Lexical processing and distributional knowledge in sound–spelling mapping in a consistent orthography: A longitudinal study of reading and spelling in dyslexic and typically developing children

Chiara Valeria Marinelli, Pamela Cellini, Pierluigi Zoccolotti, Paola Angelelli

Research output: Contribution to journalArticlepeer-review

Abstract

This study examined the ability to master lexical processing and use knowledge of the relative frequency of sound–spelling mappings in both reading and spelling. Twenty-four dyslexic and dysgraphic children and 86 typically developing readers were followed longitudinally in 3rd and 5th grades. Effects of word regularity, word frequency, and probability of sound–spelling mappings were examined in two experimental tasks: (a) spelling to dictation; and (b) orthographic judgment. Dyslexic children showed larger regularity and frequency effects than controls in both tasks. Sensitivity to distributional information of sound–spelling mappings was already detected by third grade, indicating early acquisition even in children with dyslexia. Although with notable differences, knowledge of the relative frequencies of sound–spelling mapping influenced both reading and spelling. Results are discussed in terms of their theoretical and empirical implications.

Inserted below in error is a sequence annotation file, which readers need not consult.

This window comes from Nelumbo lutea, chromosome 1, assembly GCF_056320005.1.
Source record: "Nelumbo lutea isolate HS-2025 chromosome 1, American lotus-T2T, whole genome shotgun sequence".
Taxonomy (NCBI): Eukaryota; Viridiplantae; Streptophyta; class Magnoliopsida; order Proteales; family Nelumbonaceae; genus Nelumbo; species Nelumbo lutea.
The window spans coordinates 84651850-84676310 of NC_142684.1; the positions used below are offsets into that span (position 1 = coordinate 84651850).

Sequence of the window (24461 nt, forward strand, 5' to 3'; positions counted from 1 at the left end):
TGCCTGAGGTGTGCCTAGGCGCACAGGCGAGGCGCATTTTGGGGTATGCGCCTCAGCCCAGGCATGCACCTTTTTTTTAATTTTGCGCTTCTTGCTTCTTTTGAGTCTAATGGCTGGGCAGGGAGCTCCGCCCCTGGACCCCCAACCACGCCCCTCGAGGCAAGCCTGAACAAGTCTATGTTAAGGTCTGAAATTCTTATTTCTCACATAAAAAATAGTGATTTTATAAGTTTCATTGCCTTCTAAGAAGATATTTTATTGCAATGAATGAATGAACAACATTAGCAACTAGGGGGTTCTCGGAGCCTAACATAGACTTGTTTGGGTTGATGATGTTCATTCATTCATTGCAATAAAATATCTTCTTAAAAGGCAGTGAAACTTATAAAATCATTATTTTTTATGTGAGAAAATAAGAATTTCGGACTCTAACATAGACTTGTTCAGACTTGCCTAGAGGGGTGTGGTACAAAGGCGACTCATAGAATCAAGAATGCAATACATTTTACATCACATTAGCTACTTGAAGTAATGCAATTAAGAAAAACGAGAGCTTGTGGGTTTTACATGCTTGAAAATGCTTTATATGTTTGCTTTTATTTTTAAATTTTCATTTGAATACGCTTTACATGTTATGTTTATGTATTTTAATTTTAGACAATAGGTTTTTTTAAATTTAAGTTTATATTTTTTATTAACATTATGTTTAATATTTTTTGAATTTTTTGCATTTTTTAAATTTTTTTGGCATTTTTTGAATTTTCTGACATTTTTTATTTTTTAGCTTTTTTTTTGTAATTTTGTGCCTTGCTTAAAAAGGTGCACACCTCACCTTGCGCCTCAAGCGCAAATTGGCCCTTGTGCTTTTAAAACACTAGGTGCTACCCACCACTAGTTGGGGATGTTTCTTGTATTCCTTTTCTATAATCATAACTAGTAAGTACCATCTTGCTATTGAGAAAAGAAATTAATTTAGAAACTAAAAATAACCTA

Original languageEnglish
Pages (from-to)163-186
Number of pages24
JournalCognitive Neuropsychology
Volume34
Issue number3-4
DOIs
Publication statusPublished - May 19 2017

Keywords

  • Consistent orthography
  • dyslexia
  • reading
  • sound–spelling mappings
  • spelling

ASJC Scopus subject areas

  • Neuropsychology and Physiological Psychology
  • Experimental and Cognitive Psychology
  • Developmental and Educational Psychology
  • Arts and Humanities (miscellaneous)
  • Cognitive Neuroscience

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